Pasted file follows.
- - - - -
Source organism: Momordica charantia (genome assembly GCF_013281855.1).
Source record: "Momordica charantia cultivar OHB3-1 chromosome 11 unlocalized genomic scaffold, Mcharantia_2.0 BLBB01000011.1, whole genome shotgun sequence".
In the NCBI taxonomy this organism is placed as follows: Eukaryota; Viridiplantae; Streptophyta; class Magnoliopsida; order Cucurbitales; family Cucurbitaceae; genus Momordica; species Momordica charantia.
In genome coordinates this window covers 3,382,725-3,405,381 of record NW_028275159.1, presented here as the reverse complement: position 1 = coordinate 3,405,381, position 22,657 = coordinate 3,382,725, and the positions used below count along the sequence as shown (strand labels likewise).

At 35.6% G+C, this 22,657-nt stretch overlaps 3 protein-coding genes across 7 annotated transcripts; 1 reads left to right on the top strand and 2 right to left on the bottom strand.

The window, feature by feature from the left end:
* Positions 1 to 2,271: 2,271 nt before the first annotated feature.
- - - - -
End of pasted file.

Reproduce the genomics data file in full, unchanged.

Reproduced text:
Source organism: Momordica charantia (genome assembly GCF_013281855.1).
Source record: "Momordica charantia cultivar OHB3-1 chromosome 11 unlocalized genomic scaffold, Mcharantia_2.0 BLBB01000011.1, whole genome shotgun sequence".
In the NCBI taxonomy this organism is placed as follows: Eukaryota; Viridiplantae; Streptophyta; class Magnoliopsida; order Cucurbitales; family Cucurbitaceae; genus Momordica; species Momordica charantia.
In genome coordinates this window covers 3,382,725-3,405,381 of record NW_028275159.1, presented here as the reverse complement: position 1 = coordinate 3,405,381, position 22,657 = coordinate 3,382,725, and the positions used below count along the sequence as shown (strand labels likewise).

At 35.6% G+C, this 22,657-nt stretch overlaps 3 protein-coding genes across 7 annotated transcripts; 1 reads left to right on the top strand and 2 right to left on the bottom strand.

The window, feature by feature from the left end:
* Positions 1 to 2,271: 2,271 nt before the first annotated feature.